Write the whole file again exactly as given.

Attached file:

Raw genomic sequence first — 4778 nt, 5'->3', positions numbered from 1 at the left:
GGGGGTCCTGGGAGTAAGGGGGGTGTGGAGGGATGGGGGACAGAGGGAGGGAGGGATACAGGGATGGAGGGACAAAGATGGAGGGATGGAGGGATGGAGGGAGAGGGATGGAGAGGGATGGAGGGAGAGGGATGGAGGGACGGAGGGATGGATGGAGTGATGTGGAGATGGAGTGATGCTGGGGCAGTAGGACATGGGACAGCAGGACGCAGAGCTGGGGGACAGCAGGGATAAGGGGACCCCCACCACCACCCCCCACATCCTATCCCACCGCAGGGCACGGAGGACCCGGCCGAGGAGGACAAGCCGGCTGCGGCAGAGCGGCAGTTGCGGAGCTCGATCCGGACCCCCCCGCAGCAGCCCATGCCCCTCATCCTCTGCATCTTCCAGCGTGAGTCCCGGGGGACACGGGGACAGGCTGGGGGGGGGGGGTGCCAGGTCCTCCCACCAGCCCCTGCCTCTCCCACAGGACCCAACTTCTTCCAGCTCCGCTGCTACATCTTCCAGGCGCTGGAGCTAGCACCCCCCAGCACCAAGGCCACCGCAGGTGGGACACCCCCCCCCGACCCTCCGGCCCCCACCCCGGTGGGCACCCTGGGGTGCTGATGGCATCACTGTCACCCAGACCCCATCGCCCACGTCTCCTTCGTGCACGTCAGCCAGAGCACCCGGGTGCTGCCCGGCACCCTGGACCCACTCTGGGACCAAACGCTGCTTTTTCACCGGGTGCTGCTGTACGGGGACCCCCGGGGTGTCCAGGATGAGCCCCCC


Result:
Raw genomic sequence first — 4778 nt, 5'->3', positions numbered from 1 at the left:
GGGGGTCCTGGGAGTAAGGGGGGTGTGGAGGGATGGGGGACAGAGGGAGGGAGGGATACAGGGATGGAGGGACAAAGATGGAGGGATGGAGGGATGGAGGGAGAGGGATGGAGAGGGATGGAGGGAGAGGGATGGAGGGACGGAGGGATGGATGGAGTGATGTGGAGATGGAGTGATGCTGGGGCAGTAGGACATGGGACAGCAGGACGCAGAGCTGGGGGACAGCAGGGATAAGGGGACCCCCACCACCACCCCCCACATCCTATCCCACCGCAGGGCACGGAGGACCCGGCCGAGGAGGACAAGCCGGCTGCGGCAGAGCGGCAGTTGCGGAGCTCGATCCGGACCCCCCCGCAGCAGCCCATGCCCCTCATCCTCTGCATCTTCCAGCGTGAGTCCCGGGGGACACGGGGACAGGCTGGGGGGGGGGGGTGCCAGGTCCTCCCACCAGCCCCTGCCTCTCCCACAGGACCCAACTTCTTCCAGCTCCGCTGCTACATCTTCCAGGCGCTGGAGCTAGCACCCCCCAGCACCAAGGCCACCGCAGGTGGGACACCCCCCCCCGACCCTCCGGCCCCCACCCCGGTGGGCACCCTGGGGTGCTGATGGCATCACTGTCACCCAGACCCCATCGCCCACGTCTCCTTCGTGCACGTCAGCCAGAGCACCCGGGTGCTGCCCGGCACCCTGGACCCACTCTGGGACCAAACGCTGCTTTTTCACCGGGTGCTGCTGTACGGGGACCCCCGGGGTGTCCAGGATGAGCCCCCC